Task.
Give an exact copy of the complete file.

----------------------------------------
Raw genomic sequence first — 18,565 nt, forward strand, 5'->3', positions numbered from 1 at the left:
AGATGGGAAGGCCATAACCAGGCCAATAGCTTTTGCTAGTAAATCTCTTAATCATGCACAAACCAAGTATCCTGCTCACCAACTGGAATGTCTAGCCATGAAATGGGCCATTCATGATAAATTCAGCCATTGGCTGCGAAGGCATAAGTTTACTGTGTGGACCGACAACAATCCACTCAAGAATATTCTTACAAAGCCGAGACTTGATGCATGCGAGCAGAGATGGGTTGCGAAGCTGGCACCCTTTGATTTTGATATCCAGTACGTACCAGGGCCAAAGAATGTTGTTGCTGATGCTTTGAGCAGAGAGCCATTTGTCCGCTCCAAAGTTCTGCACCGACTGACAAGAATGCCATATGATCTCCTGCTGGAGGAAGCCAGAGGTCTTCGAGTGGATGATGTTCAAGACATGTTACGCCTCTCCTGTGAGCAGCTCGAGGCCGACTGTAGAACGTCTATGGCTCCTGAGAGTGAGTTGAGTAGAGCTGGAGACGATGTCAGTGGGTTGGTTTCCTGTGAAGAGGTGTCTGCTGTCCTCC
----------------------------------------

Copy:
Raw genomic sequence first — 18,565 nt, forward strand, 5'->3', positions numbered from 1 at the left:
AGATGGGAAGGCCATAACCAGGCCAATAGCTTTTGCTAGTAAATCTCTTAATCATGCACAAACCAAGTATCCTGCTCACCAACTGGAATGTCTAGCCATGAAATGGGCCATTCATGATAAATTCAGCCATTGGCTGCGAAGGCATAAGTTTACTGTGTGGACCGACAACAATCCACTCAAGAATATTCTTACAAAGCCGAGACTTGATGCATGCGAGCAGAGATGGGTTGCGAAGCTGGCACCCTTTGATTTTGATATCCAGTACGTACCAGGGCCAAAGAATGTTGTTGCTGATGCTTTGAGCAGAGAGCCATTTGTCCGCTCCAAAGTTCTGCACCGACTGACAAGAATGCCATATGATCTCCTGCTGGAGGAAGCCAGAGGTCTTCGAGTGGATGATGTTCAAGACATGTTACGCCTCTCCTGTGAGCAGCTCGAGGCCGACTGTAGAACGTCTATGGCTCCTGAGAGTGAGTTGAGTAGAGCTGGAGACGATGTCAGTGGGTTGGTTTCCTGTGAAGAGGTGTCTGCTGTCCTCC